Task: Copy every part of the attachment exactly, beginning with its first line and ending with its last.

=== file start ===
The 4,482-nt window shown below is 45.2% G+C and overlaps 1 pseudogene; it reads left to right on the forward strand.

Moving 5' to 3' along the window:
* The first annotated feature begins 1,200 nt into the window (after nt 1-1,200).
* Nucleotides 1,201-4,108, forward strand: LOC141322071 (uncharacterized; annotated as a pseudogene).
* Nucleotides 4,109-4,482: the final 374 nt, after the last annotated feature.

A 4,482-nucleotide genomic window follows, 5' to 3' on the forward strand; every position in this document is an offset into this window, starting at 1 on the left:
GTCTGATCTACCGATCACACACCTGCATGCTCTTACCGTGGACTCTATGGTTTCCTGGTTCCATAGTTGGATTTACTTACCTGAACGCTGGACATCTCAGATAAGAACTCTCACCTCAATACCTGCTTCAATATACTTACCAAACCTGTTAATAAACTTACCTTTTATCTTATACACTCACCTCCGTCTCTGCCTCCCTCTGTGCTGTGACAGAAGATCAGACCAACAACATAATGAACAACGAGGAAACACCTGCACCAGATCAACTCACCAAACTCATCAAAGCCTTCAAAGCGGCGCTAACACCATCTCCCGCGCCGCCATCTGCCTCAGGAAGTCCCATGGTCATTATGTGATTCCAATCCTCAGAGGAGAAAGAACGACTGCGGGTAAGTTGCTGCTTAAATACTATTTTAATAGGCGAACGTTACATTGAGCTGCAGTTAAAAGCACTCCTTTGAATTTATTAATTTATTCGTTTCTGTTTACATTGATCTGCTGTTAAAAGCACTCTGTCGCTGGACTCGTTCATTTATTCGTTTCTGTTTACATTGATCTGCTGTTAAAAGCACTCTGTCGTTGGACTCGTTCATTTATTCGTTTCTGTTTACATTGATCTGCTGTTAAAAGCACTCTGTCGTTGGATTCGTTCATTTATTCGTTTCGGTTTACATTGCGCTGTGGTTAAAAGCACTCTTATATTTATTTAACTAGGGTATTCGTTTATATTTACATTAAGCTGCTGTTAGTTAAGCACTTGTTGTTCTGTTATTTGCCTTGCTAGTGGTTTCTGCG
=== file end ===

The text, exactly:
The 4,482-nt window shown below is 45.2% G+C and overlaps 1 pseudogene; it reads left to right on the forward strand.

Moving 5' to 3' along the window:
* The first annotated feature begins 1,200 nt into the window (after nt 1-1,200).
* Nucleotides 1,201-4,108, forward strand: LOC141322071 (uncharacterized; annotated as a pseudogene).
* Nucleotides 4,109-4,482: the final 374 nt, after the last annotated feature.

A 4,482-nucleotide genomic window follows, 5' to 3' on the forward strand; every position in this document is an offset into this window, starting at 1 on the left:
GTCTGATCTACCGATCACACACCTGCATGCTCTTACCGTGGACTCTATGGTTTCCTGGTTCCATAGTTGGATTTACTTACCTGAACGCTGGACATCTCAGATAAGAACTCTCACCTCAATACCTGCTTCAATATACTTACCAAACCTGTTAATAAACTTACCTTTTATCTTATACACTCACCTCCGTCTCTGCCTCCCTCTGTGCTGTGACAGAAGATCAGACCAACAACATAATGAACAACGAGGAAACACCTGCACCAGATCAACTCACCAAACTCATCAAAGCCTTCAAAGCGGCGCTAACACCATCTCCCGCGCCGCCATCTGCCTCAGGAAGTCCCATGGTCATTATGTGATTCCAATCCTCAGAGGAGAAAGAACGACTGCGGGTAAGTTGCTGCTTAAATACTATTTTAATAGGCGAACGTTACATTGAGCTGCAGTTAAAAGCACTCCTTTGAATTTATTAATTTATTCGTTTCTGTTTACATTGATCTGCTGTTAAAAGCACTCTGTCGCTGGACTCGTTCATTTATTCGTTTCTGTTTACATTGATCTGCTGTTAAAAGCACTCTGTCGTTGGACTCGTTCATTTATTCGTTTCTGTTTACATTGATCTGCTGTTAAAAGCACTCTGTCGTTGGATTCGTTCATTTATTCGTTTCGGTTTACATTGCGCTGTGGTTAAAAGCACTCTTATATTTATTTAACTAGGGTATTCGTTTATATTTACATTAAGCTGCTGTTAGTTAAGCACTTGTTGTTCTGTTATTTGCCTTGCTAGTGGTTTCTGCG